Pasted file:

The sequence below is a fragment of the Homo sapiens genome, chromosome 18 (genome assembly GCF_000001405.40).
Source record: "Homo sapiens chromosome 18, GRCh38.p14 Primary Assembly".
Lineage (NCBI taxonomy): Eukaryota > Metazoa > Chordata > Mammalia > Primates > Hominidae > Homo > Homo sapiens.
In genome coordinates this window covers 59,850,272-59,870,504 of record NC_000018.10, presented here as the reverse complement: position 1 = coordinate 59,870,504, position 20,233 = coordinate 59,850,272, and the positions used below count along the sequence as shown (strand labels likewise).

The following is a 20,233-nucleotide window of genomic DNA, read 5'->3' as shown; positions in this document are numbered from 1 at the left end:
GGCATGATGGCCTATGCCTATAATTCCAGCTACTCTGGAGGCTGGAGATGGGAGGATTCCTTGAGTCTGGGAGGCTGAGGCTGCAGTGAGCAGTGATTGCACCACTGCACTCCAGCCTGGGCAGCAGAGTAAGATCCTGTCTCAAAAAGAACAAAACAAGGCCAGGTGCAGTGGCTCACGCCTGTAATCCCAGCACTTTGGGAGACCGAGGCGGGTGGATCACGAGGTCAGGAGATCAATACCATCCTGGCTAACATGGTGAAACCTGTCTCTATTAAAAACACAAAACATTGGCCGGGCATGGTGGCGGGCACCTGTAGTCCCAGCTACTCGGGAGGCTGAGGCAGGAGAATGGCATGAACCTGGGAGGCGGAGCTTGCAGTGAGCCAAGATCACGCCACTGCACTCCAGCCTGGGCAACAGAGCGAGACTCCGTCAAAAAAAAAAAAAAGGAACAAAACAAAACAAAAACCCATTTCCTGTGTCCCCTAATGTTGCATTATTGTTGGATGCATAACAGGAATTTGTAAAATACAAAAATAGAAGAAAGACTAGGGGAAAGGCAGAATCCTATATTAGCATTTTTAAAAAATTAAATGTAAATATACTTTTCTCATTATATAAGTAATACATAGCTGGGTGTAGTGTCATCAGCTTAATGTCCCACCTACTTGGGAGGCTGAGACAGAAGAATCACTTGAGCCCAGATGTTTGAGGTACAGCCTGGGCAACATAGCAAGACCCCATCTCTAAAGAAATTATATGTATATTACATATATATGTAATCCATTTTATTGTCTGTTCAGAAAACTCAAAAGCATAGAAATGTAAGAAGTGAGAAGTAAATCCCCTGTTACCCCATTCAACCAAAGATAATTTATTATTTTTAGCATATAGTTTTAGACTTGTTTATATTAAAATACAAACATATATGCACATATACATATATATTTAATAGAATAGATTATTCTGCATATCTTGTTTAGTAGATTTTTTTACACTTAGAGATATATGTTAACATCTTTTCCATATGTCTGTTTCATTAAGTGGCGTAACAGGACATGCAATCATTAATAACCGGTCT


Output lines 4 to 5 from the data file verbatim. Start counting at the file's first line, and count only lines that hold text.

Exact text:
In genome coordinates this window covers 59,850,272-59,870,504 of record NC_000018.10, presented here as the reverse complement: position 1 = coordinate 59,870,504, position 20,233 = coordinate 59,850,272, and the positions used below count along the sequence as shown (strand labels likewise).

The following is a 20,233-nucleotide window of genomic DNA, read 5'->3' as shown; positions in this document are numbered from 1 at the left end: